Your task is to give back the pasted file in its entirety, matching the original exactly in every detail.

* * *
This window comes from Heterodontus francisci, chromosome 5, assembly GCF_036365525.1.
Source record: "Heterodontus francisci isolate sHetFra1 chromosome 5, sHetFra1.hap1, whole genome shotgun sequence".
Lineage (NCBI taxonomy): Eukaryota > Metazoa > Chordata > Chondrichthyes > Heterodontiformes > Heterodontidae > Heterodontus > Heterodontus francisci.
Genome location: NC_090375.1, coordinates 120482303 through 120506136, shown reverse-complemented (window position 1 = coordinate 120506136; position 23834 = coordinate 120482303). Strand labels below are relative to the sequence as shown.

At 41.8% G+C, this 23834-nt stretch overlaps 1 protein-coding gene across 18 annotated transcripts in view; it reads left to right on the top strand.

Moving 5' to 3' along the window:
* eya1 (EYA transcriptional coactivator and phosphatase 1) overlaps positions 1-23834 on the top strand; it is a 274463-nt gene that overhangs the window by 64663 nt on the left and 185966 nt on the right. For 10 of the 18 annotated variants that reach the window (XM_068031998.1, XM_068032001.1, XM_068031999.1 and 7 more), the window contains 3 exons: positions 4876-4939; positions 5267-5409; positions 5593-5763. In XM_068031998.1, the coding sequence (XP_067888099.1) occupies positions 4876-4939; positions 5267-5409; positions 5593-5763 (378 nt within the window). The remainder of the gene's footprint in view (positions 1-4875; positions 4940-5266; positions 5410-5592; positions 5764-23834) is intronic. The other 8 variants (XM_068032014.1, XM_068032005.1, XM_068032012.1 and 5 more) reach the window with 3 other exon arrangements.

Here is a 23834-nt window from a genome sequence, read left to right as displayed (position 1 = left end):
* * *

This window comes from Heterodontus francisci, chromosome 5, assembly GCF_036365525.1.
Source record: "Heterodontus francisci isolate sHetFra1 chromosome 5, sHetFra1.hap1, whole genome shotgun sequence".
Lineage (NCBI taxonomy): Eukaryota > Metazoa > Chordata > Chondrichthyes > Heterodontiformes > Heterodontidae > Heterodontus > Heterodontus francisci.
Genome location: NC_090375.1, coordinates 120482303 through 120506136, shown reverse-complemented (window position 1 = coordinate 120506136; position 23834 = coordinate 120482303). Strand labels below are relative to the sequence as shown.

At 41.8% G+C, this 23834-nt stretch overlaps 1 protein-coding gene across 18 annotated transcripts in view; it reads left to right on the top strand.

Moving 5' to 3' along the window:
* eya1 (EYA transcriptional coactivator and phosphatase 1) overlaps positions 1-23834 on the top strand; it is a 274463-nt gene that overhangs the window by 64663 nt on the left and 185966 nt on the right. For 10 of the 18 annotated variants that reach the window (XM_068031998.1, XM_068032001.1, XM_068031999.1 and 7 more), the window contains 3 exons: positions 4876-4939; positions 5267-5409; positions 5593-5763. In XM_068031998.1, the coding sequence (XP_067888099.1) occupies positions 4876-4939; positions 5267-5409; positions 5593-5763 (378 nt within the window). The remainder of the gene's footprint in view (positions 1-4875; positions 4940-5266; positions 5410-5592; positions 5764-23834) is intronic. The other 8 variants (XM_068032014.1, XM_068032005.1, XM_068032012.1 and 5 more) reach the window with 3 other exon arrangements.

Here is a 23834-nt window from a genome sequence, read left to right as displayed (position 1 = left end):